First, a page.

Self-Worth May be Key to Mental Disorder Recovery

This entry was posted in News, Mental Health on October 5, 2013 and modified on April 30, 2019

Teens often struggle with self-image during adolescence by comparing themselves with others and constantly feeling less worthy than others around them. The problem can escalate if the individual struggles with any mental health disorders.

When a teen has anxiety, depression or an eating disorder they may avoid treatment by keeping their symptoms a secret from friends and family, fear that they’ll be stigmatized.

However, as discussed in an article on PsychCentral by Michele Brennan, Psy.D., the stigma attached to anxiety and depression has largely disappeared. In fact, many patients diagnosed with these disorders struggle to help others understand how their daily lives are impacted. In some cases, family and friends mistakenly believe that because anxiety and depression are common they’re not serious.

Someone concerned that they have a mental disorder can do a quick search Internet search to determine whether a diagnosis or a visit to a treatment center is in order. As a result, Brennan doesn’t think it’s a lack of information about disorders, their symptoms or where to go for help that’s keeping people from seeking treatment. Rather, she believes a lack of self-worth results in mental disorder sufferers avoiding treatment.

In some situations, particularly with depression, anxiety and combinations of the two, Brennan says it doesn’t matter which treatment strategies and therapies are applied — there are many cases in which a lack of self-worth prevents any strategy from resulting in recovery.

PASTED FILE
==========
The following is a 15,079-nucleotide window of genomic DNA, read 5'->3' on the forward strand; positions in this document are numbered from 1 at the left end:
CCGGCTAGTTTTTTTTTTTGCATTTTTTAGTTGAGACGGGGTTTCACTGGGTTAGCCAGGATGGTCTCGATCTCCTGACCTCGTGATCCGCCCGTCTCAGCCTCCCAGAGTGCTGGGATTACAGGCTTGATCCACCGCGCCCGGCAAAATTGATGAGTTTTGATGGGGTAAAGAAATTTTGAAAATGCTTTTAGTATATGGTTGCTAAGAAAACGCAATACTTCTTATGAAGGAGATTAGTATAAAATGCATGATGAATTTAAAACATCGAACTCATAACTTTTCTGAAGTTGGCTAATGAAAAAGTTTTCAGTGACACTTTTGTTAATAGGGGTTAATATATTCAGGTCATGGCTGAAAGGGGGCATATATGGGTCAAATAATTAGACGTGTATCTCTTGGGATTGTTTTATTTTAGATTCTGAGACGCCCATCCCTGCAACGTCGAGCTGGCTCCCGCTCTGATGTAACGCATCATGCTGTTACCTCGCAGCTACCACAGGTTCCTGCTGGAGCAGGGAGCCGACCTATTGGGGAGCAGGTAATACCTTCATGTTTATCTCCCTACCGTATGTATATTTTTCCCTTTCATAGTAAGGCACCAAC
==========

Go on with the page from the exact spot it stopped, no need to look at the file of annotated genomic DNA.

Brennan cautions that this may not be the case with every patient, but implementing cognitive exercises and behavioral changes that focus on self-worth may make treatment more effective for some. These strategies could be as simple as encouraging the patient to take time for themselves by taking a warm bath or doing activities such as exercising.

A person may mislabel a lack of self-worth by putting others first at any cost. However, the author offers the example of a new mother needing good nutrition and ample rest to care for a newborn — in this case a healthy level of self-worth is a necessity.

In the case of teenagers, pressures from parents, teachers and coaches can lead to a teen wanting to excel in multiple areas of life, spreading themselves thin in order to please others instead of themselves, which can lead to depression and anxiety.

It is critical that teens understand that the activities they participate in and the achievements they earn at school are separate from their self-worth. Encouraging teens to spend time taking care of themselves can help them add balance and enjoy a healthy lifestyle, particularly in cases in which the teen is challenged by mental health disorders.

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